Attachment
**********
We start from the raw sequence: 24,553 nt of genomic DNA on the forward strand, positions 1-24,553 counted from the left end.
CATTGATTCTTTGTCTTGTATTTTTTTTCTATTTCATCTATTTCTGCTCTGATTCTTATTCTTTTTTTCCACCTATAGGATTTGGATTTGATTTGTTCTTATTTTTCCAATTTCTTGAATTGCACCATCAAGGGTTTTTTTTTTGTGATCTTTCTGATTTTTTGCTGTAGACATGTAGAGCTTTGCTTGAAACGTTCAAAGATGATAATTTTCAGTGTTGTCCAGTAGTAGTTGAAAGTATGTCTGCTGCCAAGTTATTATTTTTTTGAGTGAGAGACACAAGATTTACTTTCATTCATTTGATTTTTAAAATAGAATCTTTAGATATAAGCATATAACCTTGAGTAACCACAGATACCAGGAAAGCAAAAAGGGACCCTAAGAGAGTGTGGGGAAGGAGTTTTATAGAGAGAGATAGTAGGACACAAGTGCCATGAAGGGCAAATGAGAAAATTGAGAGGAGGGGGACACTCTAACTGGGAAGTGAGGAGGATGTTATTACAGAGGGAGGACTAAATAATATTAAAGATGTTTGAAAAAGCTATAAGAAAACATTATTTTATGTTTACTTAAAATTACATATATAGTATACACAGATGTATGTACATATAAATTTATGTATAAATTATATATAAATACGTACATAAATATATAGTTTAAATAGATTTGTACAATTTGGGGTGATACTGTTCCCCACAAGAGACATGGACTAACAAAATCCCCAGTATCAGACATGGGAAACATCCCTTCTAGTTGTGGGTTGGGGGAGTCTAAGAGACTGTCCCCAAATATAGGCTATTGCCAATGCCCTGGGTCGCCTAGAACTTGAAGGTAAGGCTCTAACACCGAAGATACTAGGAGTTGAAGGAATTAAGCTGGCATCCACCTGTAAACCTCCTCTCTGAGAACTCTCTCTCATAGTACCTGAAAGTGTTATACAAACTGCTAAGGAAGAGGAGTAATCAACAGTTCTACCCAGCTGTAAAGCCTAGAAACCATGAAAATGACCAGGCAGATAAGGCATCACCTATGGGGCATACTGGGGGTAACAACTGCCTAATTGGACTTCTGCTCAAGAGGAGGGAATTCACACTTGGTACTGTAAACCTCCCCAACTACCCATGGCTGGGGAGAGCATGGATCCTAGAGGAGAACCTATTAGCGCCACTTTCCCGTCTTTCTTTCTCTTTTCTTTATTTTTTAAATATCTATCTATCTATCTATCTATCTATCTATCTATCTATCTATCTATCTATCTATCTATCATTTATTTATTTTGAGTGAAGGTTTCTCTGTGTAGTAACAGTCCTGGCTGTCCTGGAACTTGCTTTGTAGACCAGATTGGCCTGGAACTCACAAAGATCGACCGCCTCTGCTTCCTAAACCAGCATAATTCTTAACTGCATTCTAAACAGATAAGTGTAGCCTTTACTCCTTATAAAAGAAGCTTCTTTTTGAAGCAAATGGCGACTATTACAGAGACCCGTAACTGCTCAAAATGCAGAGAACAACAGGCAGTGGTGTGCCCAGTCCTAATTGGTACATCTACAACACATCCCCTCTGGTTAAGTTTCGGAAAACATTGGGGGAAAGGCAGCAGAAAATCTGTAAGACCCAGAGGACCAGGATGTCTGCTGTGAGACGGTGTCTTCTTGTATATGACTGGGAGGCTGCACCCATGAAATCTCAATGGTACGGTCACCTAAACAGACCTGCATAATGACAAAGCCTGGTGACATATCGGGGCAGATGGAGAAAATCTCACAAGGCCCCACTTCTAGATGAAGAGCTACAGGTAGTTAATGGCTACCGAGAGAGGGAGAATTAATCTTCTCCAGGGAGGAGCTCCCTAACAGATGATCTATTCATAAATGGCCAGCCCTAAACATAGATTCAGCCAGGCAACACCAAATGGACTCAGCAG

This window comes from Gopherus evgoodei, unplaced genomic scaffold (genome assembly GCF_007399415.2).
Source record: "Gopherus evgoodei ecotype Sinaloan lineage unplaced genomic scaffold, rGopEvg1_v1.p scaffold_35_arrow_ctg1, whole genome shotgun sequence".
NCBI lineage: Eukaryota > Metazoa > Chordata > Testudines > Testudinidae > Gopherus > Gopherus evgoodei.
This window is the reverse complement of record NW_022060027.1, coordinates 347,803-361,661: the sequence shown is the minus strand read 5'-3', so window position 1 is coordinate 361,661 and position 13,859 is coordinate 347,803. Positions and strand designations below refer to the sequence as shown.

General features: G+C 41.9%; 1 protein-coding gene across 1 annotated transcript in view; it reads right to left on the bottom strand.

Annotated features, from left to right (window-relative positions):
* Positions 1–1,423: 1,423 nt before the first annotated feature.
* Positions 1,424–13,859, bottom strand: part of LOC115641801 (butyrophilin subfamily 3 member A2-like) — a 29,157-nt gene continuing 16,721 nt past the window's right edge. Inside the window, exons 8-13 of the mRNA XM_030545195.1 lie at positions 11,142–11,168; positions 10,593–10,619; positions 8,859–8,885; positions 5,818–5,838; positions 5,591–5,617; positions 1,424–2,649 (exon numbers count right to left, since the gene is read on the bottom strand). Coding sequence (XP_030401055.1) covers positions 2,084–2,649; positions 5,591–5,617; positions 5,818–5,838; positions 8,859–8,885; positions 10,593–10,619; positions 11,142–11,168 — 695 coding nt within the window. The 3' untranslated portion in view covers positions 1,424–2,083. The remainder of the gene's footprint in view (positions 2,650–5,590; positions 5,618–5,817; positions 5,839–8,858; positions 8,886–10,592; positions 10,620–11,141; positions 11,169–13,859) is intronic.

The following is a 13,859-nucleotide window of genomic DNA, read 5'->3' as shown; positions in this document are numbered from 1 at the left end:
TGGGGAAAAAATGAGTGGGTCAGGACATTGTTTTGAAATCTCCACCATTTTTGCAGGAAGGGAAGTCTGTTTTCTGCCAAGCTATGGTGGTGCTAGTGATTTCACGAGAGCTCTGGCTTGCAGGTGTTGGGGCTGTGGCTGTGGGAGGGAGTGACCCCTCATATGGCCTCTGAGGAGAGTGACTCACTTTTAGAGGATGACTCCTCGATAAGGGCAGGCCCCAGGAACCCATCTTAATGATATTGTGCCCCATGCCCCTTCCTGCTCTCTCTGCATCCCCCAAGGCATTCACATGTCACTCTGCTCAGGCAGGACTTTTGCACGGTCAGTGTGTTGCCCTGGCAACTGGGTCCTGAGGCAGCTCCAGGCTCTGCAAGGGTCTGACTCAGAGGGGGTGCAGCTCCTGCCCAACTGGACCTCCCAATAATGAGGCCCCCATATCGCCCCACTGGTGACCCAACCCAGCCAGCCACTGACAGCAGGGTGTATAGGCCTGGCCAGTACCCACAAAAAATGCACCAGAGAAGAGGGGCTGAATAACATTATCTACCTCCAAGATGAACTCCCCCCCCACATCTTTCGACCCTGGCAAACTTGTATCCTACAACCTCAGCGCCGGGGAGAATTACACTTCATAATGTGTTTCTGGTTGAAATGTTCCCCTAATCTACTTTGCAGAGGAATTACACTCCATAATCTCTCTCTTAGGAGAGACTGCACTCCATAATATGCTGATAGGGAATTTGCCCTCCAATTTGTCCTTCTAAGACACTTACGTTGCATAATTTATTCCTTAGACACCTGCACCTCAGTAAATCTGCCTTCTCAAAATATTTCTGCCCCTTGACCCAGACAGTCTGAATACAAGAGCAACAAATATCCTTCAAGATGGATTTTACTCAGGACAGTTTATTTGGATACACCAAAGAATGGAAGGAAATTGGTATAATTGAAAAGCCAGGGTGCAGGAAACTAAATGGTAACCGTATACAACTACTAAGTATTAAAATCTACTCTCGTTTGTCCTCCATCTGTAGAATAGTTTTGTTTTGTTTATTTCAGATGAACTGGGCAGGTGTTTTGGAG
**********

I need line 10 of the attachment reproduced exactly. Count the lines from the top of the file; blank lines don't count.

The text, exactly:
* Positions 1,424–13,859, bottom strand: part of LOC115641801 (butyrophilin subfamily 3 member A2-like) — a 29,157-nt gene continuing 16,721 nt past the window's right edge. Inside the window, exons 8-13 of the mRNA XM_030545195.1 lie at positions 11,142–11,168; positions 10,593–10,619; positions 8,859–8,885; positions 5,818–5,838; positions 5,591–5,617; positions 1,424–2,649 (exon numbers count right to left, since the gene is read on the bottom strand). Coding sequence (XP_030401055.1) covers positions 2,084–2,649; positions 5,591–5,617; positions 5,818–5,838; positions 8,859–8,885; positions 10,593–10,619; positions 11,142–11,168 — 695 coding nt within the window. The 3' untranslated portion in view covers positions 1,424–2,083. The remainder of the gene's footprint in view (positions 2,650–5,590; positions 5,618–5,817; positions 5,839–8,858; positions 8,886–10,592; positions 10,620–11,141; positions 11,169–13,859) is intronic.